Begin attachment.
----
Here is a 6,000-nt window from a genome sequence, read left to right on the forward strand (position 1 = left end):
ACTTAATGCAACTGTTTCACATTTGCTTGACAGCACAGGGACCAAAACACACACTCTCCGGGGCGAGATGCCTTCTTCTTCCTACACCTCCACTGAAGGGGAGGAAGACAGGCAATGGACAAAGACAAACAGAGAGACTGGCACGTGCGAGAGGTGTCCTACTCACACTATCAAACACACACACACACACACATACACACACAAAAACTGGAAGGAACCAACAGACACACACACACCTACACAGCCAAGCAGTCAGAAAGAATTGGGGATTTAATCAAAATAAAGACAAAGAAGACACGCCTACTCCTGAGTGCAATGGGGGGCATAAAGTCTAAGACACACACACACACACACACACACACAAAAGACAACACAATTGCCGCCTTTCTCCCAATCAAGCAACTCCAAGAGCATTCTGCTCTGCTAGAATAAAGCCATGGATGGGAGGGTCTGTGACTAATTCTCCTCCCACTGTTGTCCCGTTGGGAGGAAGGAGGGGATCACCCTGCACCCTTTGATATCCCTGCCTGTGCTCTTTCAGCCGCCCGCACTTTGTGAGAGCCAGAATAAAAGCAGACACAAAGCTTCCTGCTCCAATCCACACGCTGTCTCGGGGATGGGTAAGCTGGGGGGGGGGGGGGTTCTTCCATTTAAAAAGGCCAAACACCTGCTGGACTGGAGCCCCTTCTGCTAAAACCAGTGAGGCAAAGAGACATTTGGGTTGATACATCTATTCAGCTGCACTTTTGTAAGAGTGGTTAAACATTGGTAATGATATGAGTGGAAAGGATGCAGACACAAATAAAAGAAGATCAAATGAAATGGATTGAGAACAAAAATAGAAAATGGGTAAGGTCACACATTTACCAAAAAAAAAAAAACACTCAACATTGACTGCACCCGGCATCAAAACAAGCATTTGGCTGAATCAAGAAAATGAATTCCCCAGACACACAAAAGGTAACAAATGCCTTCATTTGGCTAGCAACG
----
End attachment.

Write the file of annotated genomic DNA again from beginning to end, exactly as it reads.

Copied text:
Here is a 6,000-nt window from a genome sequence, read left to right on the forward strand (position 1 = left end):
ACTTAATGCAACTGTTTCACATTTGCTTGACAGCACAGGGACCAAAACACACACTCTCCGGGGCGAGATGCCTTCTTCTTCCTACACCTCCACTGAAGGGGAGGAAGACAGGCAATGGACAAAGACAAACAGAGAGACTGGCACGTGCGAGAGGTGTCCTACTCACACTATCAAACACACACACACACACACATACACACACAAAAACTGGAAGGAACCAACAGACACACACACACCTACACAGCCAAGCAGTCAGAAAGAATTGGGGATTTAATCAAAATAAAGACAAAGAAGACACGCCTACTCCTGAGTGCAATGGGGGGCATAAAGTCTAAGACACACACACACACACACACACACACAAAAGACAACACAATTGCCGCCTTTCTCCCAATCAAGCAACTCCAAGAGCATTCTGCTCTGCTAGAATAAAGCCATGGATGGGAGGGTCTGTGACTAATTCTCCTCCCACTGTTGTCCCGTTGGGAGGAAGGAGGGGATCACCCTGCACCCTTTGATATCCCTGCCTGTGCTCTTTCAGCCGCCCGCACTTTGTGAGAGCCAGAATAAAAGCAGACACAAAGCTTCCTGCTCCAATCCACACGCTGTCTCGGGGATGGGTAAGCTGGGGGGGGGGGGGGTTCTTCCATTTAAAAAGGCCAAACACCTGCTGGACTGGAGCCCCTTCTGCTAAAACCAGTGAGGCAAAGAGACATTTGGGTTGATACATCTATTCAGCTGCACTTTTGTAAGAGTGGTTAAACATTGGTAATGATATGAGTGGAAAGGATGCAGACACAAATAAAAGAAGATCAAATGAAATGGATTGAGAACAAAAATAGAAAATGGGTAAGGTCACACATTTACCAAAAAAAAAAAAACACTCAACATTGACTGCACCCGGCATCAAAACAAGCATTTGGCTGAATCAAGAAAATGAATTCCCCAGACACACAAAAGGTAACAAATGCCTTCATTTGGCTAGCAACG